6. #96
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    Quote Originally Posted by bmtvaquero View Post
    Maybe, maybe not. I suspect that they aren't keeping it around for grandma who loves her old flip phone and is negligent about getting a new one. I imagine it has more to do with commercial and industrial equipment and older vehicles which depend on 3G to keep operating. It takes longer to replace some of this equipment than just an old cellphone.
    Verizon has been talking about sunsetting CDMA since 2016. They were supposed to shut it down at the end of 2019, then delayed it to the end of 2020, and then delayed it again to the end of 2022. 3 extra years for those industrial and commercial companies to figure stuff out. 3 extra years for the stragglers to get with the program. Times up.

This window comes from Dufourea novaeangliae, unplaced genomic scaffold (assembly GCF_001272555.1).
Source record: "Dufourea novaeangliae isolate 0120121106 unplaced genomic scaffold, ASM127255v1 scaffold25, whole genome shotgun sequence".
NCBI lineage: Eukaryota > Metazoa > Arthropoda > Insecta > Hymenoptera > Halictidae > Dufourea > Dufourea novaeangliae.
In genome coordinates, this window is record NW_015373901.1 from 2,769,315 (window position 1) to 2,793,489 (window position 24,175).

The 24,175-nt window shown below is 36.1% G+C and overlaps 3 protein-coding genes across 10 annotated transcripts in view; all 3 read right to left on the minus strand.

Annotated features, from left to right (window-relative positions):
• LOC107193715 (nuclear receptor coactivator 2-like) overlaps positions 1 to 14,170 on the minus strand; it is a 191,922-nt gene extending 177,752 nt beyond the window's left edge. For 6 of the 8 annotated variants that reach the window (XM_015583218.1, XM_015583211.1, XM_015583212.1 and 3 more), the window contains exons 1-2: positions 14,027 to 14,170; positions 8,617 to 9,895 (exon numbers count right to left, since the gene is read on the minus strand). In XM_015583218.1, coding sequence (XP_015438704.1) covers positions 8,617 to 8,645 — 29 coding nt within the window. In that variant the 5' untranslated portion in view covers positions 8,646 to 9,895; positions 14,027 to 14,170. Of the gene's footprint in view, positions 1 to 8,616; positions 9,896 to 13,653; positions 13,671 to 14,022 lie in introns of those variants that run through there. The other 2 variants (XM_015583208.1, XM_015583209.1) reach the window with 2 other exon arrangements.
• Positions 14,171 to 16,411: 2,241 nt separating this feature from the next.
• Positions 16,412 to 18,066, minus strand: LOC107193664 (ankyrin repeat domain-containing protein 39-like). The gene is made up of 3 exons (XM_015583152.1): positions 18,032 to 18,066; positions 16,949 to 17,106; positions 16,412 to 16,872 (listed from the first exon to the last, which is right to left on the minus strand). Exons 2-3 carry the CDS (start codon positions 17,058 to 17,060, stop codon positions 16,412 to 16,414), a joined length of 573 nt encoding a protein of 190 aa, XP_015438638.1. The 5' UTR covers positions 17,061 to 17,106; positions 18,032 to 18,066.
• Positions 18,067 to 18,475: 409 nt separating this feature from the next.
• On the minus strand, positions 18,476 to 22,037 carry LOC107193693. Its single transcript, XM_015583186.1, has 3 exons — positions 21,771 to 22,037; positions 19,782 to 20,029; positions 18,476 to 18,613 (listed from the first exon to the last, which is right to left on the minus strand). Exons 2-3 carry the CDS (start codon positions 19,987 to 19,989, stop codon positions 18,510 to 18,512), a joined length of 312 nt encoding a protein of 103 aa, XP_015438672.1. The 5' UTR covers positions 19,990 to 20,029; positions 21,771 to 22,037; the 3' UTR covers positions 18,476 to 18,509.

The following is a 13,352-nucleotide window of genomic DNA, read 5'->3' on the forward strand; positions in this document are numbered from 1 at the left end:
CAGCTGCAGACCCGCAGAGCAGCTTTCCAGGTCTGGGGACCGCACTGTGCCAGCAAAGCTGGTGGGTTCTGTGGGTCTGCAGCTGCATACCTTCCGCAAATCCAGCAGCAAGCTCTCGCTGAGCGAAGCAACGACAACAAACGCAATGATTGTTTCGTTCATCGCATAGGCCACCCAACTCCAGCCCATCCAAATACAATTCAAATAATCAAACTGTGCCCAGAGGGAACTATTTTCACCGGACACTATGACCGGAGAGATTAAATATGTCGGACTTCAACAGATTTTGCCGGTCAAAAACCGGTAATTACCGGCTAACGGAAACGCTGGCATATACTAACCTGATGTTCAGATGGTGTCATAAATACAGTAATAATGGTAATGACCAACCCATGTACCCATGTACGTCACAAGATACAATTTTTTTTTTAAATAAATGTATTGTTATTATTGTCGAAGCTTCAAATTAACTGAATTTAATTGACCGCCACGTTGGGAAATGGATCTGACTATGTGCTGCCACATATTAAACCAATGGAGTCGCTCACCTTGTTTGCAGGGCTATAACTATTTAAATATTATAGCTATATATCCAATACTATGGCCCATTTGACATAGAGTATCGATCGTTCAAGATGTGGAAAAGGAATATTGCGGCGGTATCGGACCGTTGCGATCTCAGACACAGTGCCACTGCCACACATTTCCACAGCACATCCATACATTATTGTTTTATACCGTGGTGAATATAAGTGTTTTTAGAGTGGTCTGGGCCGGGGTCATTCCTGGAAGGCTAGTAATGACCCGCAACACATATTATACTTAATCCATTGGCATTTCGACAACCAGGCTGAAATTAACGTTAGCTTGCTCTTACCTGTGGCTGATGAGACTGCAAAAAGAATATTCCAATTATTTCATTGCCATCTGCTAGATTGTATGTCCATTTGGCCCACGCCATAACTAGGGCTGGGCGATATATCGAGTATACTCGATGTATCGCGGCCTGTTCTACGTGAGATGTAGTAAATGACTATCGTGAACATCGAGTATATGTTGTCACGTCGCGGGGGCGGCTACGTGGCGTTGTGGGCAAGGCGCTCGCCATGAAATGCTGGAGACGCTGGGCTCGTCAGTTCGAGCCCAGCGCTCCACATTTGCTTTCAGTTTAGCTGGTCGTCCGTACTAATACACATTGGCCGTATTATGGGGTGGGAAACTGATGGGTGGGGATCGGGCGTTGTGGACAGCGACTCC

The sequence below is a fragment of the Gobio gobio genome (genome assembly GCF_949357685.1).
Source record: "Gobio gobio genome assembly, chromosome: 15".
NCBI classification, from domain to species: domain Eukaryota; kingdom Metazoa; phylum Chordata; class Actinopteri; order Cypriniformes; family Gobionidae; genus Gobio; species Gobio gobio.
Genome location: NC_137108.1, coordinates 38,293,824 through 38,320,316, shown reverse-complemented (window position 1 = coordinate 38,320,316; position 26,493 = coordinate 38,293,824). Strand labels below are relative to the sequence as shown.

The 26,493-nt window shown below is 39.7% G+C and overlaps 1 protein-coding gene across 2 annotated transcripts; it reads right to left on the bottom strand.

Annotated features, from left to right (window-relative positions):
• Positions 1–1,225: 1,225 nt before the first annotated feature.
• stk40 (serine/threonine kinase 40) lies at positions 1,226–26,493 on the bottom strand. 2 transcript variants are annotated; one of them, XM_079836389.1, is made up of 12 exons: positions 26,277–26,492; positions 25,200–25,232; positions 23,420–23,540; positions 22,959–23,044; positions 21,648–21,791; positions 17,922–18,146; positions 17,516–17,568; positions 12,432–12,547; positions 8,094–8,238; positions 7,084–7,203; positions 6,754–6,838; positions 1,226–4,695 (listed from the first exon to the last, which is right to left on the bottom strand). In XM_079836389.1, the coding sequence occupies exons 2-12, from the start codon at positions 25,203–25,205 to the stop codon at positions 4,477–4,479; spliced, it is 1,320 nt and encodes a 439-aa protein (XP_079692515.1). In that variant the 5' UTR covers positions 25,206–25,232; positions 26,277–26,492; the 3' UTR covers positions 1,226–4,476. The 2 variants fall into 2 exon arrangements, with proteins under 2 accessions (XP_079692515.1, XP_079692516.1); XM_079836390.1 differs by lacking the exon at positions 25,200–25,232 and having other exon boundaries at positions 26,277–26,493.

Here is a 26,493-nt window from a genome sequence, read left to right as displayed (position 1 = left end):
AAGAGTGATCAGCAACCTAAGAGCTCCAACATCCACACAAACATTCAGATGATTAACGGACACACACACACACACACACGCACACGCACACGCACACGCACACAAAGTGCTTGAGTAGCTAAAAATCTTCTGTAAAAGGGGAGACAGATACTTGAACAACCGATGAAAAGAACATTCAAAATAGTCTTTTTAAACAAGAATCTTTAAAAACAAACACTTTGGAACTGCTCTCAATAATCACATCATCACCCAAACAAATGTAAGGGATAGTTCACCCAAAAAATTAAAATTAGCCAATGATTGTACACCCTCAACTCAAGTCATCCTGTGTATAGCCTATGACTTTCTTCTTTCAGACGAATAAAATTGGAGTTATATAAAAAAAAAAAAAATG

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    Some areas that I frequent that used to have cdma now get bupkis. I wonder if Starlink will sell a sat phone since cellular has become worthless outside metro areas.

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    Quote Originally Posted by ballo View Post
    Some areas that I frequent that used to have cdma now get bupkis. I wonder if Starlink will sell a sat phone since cellular has become worthless outside metro areas.
    Have you seen the size of the external antennas typically found on a satellite phone? Most users would not tolerate using that type of phone.
    Just another day in paradise.....

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    Quote Originally Posted by Serial Port View Post
    Have you seen the size of the external antennas typically found on a satellite phone? Most users would not tolerate using that type of phone.